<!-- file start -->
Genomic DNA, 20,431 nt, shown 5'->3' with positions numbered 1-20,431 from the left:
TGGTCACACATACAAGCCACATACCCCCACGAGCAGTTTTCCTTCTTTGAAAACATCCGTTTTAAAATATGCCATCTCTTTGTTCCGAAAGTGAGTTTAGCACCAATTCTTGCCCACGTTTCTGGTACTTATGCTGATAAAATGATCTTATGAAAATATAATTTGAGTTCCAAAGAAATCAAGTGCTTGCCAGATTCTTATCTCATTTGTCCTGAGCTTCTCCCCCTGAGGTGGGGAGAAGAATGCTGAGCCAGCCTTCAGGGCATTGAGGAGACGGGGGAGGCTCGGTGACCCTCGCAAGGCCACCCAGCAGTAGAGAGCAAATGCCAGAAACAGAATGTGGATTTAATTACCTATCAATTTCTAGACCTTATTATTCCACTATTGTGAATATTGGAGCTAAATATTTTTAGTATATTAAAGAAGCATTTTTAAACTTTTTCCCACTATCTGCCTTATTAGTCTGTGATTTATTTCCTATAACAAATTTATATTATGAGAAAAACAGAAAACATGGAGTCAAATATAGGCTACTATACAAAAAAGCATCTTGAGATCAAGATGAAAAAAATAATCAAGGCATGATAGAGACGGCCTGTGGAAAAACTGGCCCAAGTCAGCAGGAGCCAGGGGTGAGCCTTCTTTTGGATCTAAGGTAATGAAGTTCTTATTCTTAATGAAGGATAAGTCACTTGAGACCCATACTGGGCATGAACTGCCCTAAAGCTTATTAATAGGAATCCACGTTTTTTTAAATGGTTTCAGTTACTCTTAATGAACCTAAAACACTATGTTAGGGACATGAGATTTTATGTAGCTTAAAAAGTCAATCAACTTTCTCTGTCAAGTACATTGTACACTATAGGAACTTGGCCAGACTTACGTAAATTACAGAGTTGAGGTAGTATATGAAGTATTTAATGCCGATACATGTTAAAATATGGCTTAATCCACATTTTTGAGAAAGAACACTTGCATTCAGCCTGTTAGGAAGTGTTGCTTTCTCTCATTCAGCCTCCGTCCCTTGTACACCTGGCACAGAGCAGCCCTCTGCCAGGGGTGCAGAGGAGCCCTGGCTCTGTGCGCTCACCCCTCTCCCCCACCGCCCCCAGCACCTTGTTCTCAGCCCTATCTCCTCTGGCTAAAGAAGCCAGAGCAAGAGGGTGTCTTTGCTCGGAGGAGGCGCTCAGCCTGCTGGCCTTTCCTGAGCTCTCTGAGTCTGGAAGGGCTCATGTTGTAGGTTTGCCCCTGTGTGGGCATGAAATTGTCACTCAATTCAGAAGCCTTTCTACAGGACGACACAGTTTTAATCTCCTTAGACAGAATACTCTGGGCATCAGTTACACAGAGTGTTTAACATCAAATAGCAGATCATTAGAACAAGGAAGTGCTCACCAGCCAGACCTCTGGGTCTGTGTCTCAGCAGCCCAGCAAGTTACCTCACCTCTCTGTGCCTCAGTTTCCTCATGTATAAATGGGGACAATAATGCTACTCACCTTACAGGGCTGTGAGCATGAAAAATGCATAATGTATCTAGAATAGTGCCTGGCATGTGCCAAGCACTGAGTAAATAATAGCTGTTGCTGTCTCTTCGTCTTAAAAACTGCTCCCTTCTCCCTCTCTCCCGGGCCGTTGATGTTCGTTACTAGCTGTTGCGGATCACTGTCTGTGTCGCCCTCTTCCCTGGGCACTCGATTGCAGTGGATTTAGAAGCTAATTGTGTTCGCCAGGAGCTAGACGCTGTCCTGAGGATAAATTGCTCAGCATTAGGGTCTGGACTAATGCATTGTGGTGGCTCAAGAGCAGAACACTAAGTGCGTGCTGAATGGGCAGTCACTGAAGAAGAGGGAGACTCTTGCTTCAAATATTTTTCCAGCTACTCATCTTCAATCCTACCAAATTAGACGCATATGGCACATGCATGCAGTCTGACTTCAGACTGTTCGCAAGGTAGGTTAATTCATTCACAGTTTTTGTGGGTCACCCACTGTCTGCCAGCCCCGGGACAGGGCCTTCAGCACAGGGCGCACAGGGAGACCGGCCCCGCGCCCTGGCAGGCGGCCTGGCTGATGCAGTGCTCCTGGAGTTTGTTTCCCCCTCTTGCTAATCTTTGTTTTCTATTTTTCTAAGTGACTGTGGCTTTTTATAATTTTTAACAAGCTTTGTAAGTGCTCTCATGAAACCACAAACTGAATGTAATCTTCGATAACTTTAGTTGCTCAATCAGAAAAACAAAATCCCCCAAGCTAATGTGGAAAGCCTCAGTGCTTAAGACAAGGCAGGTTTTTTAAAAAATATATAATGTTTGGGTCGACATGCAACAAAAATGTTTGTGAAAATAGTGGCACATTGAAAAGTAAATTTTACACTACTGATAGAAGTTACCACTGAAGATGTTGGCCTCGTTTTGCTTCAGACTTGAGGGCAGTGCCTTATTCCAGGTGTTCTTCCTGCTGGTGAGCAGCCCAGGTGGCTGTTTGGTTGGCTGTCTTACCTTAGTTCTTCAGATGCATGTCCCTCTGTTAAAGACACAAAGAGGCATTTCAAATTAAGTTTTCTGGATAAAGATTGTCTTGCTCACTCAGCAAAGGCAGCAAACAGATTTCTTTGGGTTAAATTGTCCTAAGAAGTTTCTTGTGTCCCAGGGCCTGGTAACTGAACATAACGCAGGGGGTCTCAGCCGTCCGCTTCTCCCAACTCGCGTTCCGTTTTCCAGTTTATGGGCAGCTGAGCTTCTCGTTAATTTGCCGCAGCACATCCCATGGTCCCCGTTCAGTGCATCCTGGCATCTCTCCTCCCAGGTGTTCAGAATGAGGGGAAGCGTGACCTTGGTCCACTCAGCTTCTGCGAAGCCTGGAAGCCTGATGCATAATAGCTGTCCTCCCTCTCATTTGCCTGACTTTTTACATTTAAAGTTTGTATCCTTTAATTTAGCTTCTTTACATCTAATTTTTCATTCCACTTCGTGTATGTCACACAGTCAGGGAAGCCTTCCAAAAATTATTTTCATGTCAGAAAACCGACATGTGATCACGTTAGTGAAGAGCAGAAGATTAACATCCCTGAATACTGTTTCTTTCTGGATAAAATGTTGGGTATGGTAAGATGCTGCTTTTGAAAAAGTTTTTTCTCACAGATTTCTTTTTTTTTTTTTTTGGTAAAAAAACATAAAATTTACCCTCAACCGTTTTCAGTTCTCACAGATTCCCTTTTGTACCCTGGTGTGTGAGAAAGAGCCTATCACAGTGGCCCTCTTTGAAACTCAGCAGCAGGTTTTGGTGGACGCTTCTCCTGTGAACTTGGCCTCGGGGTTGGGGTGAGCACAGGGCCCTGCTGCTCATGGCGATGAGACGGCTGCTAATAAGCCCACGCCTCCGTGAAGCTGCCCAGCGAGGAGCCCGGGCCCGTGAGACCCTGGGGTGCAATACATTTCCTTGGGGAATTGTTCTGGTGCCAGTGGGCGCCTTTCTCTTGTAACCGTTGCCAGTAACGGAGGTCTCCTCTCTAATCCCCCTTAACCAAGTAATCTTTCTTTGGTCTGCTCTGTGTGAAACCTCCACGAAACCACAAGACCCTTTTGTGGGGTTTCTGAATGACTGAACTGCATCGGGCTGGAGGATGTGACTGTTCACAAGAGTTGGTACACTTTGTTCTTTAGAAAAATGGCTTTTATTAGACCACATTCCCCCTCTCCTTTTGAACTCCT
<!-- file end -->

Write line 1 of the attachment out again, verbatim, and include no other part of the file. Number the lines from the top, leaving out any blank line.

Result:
Genomic DNA, 20,431 nt, shown 5'->3' with positions numbered 1-20,431 from the left: